Brubeck in context: The BBC’s ‘1959: The Year That Changed Jazz’


 
Pianist Dave Brubeck’s shedding of his mortal coil yesterday reminds us how important it is to view a figure like him in relation to his time.

Luckily we have BBC4’s 2009 documentary, 1959: The Year That Changed Jazz to do just that. Produced by documentarian Paul Bernays and UK jazz DJ Jez Nelson, 1959 scrutinizes the impact of Brubeck’s classic Time Out album alongside three others from that year: Miles Davis’s Kind of Blue, Charles Mingus’s Ah Um and Ornette Coleman’s The Shape Of Jazz To Come.

The main Brubeck segment starts 12 minutes in, and the doc explores both the racial politics inherent in the Brubeck phenomenon, and the influence of his band’s groundbreaking 1959 tour of the Soviet Bloc, Mideast and South Asia on Time Out. But the whole hour is worth watching, if only for the compelling close-readings of masterpieces like Davis’s iconic “So What,” Coleman’s intense “Lonely Woman,” Mingus’s firey “Fables of Faubus.” The doc’s juxtaposition of Brubeck’s ascendance to Mr. Cool-ness against Coleman’s Cold War-tinged urgency is also a nice touch.

With an interview roster that includes Hal Wilner, Lou Reed, Stanley Crouch, Charlie Haden, Sue Mingus, Herbie Hancock and Nat Hentoff, 1959 offers up some crucial background as to what made Brubeck and his contemporaries what they were.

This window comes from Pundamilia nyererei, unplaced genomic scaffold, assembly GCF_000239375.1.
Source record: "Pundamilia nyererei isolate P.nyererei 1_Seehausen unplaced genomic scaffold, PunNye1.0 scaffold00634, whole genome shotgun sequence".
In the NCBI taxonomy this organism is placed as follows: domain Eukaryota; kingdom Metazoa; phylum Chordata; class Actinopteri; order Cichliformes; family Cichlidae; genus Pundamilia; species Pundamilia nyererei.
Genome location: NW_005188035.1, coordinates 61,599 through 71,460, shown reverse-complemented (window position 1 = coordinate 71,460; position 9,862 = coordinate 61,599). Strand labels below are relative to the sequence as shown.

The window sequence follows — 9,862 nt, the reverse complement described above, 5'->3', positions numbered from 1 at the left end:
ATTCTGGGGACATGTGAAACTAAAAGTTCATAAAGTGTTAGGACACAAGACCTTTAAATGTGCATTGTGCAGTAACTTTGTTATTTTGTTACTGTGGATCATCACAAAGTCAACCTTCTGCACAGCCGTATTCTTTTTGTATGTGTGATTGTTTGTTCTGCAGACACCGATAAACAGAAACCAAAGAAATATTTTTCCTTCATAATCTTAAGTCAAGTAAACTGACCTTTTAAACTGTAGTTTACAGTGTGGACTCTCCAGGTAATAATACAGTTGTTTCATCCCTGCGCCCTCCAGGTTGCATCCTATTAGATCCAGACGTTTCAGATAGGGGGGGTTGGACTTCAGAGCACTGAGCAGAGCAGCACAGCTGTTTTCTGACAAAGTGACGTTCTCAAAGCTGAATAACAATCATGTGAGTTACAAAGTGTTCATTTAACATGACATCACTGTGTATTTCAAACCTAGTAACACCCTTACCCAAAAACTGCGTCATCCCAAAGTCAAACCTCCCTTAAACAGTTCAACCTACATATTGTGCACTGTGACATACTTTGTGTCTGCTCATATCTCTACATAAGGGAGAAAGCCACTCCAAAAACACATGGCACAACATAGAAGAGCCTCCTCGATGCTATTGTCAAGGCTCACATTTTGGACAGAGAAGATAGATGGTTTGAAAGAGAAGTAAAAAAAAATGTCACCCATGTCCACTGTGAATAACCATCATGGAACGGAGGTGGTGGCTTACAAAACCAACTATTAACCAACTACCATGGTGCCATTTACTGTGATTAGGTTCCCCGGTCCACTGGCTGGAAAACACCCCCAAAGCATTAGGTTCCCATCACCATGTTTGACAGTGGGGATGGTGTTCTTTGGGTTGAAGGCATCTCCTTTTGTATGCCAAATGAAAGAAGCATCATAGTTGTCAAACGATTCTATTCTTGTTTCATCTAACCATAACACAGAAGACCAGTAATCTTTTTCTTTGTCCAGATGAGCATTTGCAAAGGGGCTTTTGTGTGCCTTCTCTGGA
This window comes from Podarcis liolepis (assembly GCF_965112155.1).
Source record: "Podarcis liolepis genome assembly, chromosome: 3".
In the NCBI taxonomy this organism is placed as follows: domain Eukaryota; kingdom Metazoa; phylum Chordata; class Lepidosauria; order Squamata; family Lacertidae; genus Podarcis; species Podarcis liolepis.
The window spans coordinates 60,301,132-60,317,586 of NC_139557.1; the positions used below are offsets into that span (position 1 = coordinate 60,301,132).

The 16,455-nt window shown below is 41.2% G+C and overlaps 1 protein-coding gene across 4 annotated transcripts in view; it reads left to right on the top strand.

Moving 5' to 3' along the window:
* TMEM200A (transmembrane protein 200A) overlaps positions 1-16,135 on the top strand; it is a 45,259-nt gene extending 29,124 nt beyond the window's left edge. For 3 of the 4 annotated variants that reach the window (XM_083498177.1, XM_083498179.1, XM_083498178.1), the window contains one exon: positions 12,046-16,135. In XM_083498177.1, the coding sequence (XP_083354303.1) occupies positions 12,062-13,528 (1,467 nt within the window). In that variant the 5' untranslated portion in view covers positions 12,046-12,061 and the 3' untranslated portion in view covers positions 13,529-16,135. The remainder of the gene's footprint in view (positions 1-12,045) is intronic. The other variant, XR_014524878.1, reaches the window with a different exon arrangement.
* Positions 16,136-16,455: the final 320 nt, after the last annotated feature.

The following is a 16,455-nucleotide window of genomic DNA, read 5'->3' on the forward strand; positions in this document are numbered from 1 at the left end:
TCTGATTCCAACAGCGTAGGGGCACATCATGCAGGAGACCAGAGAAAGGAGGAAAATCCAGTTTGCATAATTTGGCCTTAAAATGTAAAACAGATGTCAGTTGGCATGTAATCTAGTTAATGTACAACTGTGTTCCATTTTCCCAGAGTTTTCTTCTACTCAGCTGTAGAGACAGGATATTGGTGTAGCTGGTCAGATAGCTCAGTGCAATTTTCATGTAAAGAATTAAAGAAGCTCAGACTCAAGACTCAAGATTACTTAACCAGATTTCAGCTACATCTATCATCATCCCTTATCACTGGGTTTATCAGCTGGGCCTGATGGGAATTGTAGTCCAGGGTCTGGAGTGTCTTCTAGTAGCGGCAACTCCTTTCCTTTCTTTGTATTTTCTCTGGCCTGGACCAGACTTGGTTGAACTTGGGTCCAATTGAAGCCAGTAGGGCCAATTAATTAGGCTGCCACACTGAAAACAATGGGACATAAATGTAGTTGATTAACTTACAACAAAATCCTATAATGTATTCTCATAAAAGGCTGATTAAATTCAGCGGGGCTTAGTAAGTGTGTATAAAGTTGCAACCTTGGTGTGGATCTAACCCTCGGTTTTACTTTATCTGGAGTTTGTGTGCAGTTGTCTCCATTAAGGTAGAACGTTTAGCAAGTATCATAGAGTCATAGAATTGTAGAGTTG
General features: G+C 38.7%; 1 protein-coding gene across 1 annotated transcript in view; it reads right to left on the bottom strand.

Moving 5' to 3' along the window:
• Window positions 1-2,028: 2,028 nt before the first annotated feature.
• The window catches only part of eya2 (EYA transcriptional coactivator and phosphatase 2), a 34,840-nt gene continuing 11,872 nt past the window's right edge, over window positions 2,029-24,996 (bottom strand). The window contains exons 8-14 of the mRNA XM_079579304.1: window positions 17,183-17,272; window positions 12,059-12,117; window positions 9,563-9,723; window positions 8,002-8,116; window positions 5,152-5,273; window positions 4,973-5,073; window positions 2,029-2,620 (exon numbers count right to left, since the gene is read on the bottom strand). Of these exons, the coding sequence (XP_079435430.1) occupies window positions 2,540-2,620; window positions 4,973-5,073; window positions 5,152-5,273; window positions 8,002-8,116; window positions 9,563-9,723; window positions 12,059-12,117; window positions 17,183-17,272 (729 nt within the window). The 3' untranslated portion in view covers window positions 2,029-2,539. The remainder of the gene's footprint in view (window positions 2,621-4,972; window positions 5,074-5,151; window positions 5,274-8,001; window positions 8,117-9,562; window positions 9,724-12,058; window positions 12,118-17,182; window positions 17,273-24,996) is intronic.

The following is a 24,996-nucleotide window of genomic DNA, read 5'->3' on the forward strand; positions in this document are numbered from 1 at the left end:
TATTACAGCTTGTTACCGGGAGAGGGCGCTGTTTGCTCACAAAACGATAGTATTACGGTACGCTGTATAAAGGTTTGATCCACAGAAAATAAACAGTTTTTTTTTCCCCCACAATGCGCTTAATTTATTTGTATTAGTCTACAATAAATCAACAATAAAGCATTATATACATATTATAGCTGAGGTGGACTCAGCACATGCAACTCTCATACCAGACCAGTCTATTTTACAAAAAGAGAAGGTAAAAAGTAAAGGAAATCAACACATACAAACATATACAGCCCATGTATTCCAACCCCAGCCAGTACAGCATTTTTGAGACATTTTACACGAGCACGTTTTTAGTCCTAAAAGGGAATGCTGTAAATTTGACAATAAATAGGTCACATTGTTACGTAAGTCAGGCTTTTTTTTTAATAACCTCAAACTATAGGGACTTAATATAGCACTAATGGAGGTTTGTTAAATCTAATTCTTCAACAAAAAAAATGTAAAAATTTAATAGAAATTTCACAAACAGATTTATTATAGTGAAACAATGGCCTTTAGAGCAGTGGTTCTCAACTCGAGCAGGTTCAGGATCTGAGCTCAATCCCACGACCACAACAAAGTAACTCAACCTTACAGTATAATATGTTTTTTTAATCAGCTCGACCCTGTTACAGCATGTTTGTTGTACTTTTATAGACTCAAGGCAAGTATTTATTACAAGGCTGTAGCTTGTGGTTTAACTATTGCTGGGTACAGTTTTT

Previously on Dangerous Minds:
Dave Brubeck Quartet: In Concert, Germany 1966

 

Written by Ron Nachmann | Discussion
Ornette Coleman: Dancing In Your Head For Decades

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National treasure Ornette Coleman has been showing people what freedom sounds like for more than 50 years. Here are two takes on his wildly manic (yet strangely accessible) “Dancing in Your Head” seperated by twelve years, from a small room in Rome for a film crew to a huge amphitheater in Japan for a rapt and adoring crowd. Coleman has long been a thorn in the side of so-called “jazz” lovers the world over with his self-styled harmelodic excursions . Just take a look at these anguished comments and witness some hapless musos trying to come to grips with what they’re hearing. Fun tip: play both clips simultaneously for extra harmelodic goodness !

 

Written by Brad Laner | Discussion